Driving forces of the plastic surgery market in China reflect a more sophisticated way of life
The burgeoning celebrity culture in China feeds young Chinese’s curiosity and interest in plastic surgery. News, gossips, and speculations about celebrities’ faces have become popular topics online, often accompanied by before-and-after photos for comparison. As the frequency of these celebrities’ operations increases, more and more young people are opening their views on plastic surgery. Some might even use celebrities’ appearances as “templates” for their own plastic surgeries. In particular, among the global celebrity trends, many Chinese plastic-surgery consumers favor K-pop celebrity faces and are heavily influenced by Korea’s standards of beauty. No wonder South Korea has always been one of the top medical tourism destinations for mainland Chinese consumers, with 56,000 Chinese tourists visited for plastic surgery procedures in 2014.
[Source: Weibo “Speculations about celebrities’ before-and-after faces on Weibo”]
[Source: Weibo “The latest so-called plastic surgery template – a Korean celebrity HongSuZu”]
2020 drivers of the plastic surgery market in China
If the reason for undergoing plastic surgery in the past was mainly to look like celebrities, it is now more complicated as social media plays a predominant role in the consumer market. Chinese youth are living in a time when connecting to strangers or friends online is very important and being attractive can help them gain social acceptance. Due to social media, some of them are leading dual life. When their real life is not going their way, their online image can still be positive. Social media is a place to show ownership of material things and a good life. Hence, the desire to look good is growing with social media usage. In addition, the growing “Wanghong” (i.e. Internet celebrity) effect and live streaming economy are fueling the plastic surgery market. Many Chinese plastic-surgery consumers believe that an appealing appearance can be monetized and ultimately make them a living.[Source: Huaban “Live streaming economy is booming the beauty industry, including the plastic surgery market in China”]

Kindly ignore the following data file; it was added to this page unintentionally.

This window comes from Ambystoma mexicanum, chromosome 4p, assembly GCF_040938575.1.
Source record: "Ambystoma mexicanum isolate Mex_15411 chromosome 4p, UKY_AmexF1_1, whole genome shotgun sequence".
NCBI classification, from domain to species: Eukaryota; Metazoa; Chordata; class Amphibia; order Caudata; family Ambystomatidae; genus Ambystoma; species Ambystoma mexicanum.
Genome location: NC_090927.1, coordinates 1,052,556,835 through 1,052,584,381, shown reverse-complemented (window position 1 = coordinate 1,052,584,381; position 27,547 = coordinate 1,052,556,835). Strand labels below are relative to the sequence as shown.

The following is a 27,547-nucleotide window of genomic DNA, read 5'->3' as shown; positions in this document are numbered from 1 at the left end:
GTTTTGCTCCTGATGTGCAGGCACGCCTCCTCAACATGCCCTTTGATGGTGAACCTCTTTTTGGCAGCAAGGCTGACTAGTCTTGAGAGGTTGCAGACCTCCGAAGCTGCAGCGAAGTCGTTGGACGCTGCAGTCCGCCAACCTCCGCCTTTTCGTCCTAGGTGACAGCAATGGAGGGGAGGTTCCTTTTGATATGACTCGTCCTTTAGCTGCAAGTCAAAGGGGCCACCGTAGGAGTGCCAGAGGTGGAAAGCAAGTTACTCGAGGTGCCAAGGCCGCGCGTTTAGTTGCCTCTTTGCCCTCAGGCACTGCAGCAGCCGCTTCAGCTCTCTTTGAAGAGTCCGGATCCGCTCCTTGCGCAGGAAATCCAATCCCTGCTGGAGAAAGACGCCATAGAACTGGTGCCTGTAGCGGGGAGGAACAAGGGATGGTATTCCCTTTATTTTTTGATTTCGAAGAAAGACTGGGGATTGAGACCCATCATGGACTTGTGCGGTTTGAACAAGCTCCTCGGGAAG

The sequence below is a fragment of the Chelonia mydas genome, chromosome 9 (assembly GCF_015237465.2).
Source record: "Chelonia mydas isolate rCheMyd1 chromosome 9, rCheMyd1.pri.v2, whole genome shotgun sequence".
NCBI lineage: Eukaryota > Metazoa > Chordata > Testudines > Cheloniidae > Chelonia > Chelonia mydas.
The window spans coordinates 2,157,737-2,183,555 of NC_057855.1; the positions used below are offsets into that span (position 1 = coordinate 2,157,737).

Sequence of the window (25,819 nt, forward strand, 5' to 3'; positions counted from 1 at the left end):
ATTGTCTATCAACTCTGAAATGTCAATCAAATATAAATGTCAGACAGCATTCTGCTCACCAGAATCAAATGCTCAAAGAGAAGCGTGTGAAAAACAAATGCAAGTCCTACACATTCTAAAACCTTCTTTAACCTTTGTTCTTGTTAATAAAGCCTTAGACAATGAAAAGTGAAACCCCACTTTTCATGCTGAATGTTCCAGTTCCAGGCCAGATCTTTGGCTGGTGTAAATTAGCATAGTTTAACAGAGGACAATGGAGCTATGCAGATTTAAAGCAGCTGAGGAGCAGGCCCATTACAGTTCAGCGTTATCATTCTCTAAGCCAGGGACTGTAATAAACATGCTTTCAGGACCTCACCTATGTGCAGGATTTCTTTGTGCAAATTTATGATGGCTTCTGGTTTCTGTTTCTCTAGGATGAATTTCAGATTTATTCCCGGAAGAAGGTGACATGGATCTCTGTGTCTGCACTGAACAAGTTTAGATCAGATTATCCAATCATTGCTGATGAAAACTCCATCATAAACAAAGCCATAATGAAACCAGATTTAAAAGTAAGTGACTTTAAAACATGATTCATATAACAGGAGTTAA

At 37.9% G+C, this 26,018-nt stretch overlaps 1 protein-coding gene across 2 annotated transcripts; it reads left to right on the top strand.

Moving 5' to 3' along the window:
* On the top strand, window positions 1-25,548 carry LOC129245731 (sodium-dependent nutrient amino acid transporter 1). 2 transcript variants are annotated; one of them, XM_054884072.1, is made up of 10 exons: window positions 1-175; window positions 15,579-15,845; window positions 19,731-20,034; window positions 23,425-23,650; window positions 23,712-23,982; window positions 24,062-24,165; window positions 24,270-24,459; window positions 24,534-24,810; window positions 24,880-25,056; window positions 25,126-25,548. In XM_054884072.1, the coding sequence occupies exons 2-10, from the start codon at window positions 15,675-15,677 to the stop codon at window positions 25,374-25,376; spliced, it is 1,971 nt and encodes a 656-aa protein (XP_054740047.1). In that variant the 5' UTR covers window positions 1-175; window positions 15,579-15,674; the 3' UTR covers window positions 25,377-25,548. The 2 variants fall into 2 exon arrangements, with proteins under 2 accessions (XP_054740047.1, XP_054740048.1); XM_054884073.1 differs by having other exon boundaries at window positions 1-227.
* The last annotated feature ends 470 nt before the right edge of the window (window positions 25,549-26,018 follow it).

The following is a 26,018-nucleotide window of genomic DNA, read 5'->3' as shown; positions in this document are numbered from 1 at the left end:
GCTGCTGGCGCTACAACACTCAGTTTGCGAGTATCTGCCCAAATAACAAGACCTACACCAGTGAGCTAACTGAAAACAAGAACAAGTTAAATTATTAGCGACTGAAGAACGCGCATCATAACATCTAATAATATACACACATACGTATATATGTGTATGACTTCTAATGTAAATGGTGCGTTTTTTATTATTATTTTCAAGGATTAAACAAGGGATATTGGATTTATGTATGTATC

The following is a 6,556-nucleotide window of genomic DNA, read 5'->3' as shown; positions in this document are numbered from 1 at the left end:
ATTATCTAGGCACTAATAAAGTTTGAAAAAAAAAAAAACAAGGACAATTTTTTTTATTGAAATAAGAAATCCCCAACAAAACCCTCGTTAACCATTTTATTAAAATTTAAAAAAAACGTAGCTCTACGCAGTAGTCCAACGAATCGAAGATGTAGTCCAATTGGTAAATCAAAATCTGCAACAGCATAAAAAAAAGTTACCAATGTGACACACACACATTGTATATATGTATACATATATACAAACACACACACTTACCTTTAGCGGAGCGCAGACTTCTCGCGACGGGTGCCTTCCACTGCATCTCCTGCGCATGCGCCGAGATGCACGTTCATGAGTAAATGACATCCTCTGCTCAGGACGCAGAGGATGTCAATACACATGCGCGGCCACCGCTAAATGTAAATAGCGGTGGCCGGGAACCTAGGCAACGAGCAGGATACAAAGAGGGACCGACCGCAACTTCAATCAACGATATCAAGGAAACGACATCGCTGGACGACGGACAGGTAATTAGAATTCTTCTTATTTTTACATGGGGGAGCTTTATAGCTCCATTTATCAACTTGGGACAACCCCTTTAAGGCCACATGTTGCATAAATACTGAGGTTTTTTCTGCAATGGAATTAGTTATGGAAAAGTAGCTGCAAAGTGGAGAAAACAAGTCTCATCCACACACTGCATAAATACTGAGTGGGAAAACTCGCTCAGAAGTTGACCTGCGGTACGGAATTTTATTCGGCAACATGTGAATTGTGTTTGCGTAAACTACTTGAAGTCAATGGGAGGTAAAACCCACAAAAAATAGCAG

The illegal plastic surgery market in China
Illegal clinics are becoming a large problem in the plastic surgery market in China. According to Gengmei, another leading online platform for plastic surgery in China, as of 2017, there were 60,000 unlicensed clinics and 150,000 unlicensed doctors in the market. This is six and ten times as many as their legal equivalents, respectively. 70% of China’s cosmetic procedures take place in unlicensed salons that offer simple procedures such as face-slimming injections. “It’s hard to root out the black sheep without efficient supervision and due punishment,” says Dr. Qi, echoing a broader Chinese problem. Some doctors, poorly paid in state-run hospitals, will moonlight in illegal salons.
In downtown Shanghai, one clinic offers eyelid surgery for 6,000 yuan ($950) and face-slimming injections for 1,000 yuan. However, the clinic could prove its doctor’s qualifications. When pressed for details about the injections provided, they claimed that the Chinese drug had the same effect as Botox but was cheaper.
Author: Wenxing Li